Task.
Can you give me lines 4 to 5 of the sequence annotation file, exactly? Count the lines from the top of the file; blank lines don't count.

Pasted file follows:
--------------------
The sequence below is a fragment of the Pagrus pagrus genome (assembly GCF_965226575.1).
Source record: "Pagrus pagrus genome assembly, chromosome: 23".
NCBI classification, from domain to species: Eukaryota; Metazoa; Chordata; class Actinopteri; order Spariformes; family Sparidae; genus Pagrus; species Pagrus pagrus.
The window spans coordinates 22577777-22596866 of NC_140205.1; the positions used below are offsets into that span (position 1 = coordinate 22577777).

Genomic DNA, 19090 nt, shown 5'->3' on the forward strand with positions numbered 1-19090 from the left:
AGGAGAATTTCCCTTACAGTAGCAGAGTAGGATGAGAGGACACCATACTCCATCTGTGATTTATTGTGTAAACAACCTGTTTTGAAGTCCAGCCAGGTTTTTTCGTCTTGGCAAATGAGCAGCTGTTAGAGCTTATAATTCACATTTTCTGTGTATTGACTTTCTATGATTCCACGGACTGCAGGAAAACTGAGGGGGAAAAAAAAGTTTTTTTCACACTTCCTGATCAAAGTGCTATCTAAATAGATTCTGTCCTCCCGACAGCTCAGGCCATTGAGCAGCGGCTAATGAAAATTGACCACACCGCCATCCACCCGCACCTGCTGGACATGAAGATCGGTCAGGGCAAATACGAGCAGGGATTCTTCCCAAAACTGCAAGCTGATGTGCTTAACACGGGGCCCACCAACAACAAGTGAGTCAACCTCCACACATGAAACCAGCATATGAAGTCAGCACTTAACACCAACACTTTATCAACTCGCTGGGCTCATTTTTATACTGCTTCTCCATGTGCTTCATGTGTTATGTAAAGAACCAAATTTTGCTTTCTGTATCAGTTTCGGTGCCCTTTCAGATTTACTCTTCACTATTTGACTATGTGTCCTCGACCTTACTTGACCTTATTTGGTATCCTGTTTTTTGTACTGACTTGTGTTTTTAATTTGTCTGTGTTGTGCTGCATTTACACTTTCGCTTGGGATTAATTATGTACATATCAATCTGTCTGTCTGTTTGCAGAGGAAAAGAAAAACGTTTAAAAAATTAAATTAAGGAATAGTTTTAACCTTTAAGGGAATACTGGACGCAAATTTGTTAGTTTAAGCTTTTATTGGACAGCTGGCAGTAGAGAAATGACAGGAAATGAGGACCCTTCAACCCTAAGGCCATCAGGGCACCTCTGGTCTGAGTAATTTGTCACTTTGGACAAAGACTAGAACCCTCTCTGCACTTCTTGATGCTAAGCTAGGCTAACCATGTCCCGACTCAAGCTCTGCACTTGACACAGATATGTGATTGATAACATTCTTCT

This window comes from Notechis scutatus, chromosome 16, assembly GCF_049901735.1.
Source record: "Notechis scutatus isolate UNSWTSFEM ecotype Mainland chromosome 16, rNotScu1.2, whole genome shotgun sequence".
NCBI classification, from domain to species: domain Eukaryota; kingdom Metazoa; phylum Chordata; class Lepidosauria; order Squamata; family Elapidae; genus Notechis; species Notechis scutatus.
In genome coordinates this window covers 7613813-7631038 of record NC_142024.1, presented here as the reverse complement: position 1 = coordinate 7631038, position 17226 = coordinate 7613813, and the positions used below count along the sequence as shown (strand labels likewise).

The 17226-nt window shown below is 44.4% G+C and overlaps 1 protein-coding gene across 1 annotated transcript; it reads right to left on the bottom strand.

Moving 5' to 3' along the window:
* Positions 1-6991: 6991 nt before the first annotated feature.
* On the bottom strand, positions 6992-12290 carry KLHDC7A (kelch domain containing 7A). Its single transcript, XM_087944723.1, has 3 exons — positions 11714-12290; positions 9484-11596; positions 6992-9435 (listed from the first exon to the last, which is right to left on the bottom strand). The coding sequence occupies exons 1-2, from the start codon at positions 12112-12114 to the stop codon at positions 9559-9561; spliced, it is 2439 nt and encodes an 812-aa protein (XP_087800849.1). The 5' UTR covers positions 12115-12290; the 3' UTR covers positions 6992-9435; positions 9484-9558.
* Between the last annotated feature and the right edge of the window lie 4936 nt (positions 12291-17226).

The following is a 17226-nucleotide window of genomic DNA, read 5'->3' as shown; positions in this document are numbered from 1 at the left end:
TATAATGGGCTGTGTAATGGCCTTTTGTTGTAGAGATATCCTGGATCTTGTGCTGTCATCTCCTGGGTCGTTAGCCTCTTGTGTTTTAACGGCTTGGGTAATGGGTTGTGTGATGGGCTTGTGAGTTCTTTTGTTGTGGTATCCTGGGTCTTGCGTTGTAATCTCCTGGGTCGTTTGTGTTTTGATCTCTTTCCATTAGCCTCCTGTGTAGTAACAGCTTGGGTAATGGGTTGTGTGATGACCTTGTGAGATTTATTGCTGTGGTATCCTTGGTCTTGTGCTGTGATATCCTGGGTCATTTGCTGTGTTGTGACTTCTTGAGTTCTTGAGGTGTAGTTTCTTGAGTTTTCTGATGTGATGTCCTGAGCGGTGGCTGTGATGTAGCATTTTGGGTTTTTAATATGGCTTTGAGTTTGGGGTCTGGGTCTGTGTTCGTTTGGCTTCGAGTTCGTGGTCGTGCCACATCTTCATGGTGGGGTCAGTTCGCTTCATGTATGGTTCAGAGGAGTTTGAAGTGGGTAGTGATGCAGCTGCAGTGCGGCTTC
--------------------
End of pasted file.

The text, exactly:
The window spans coordinates 22577777-22596866 of NC_140205.1; the positions used below are offsets into that span (position 1 = coordinate 22577777).

Genomic DNA, 19090 nt, shown 5'->3' on the forward strand with positions numbered 1-19090 from the left: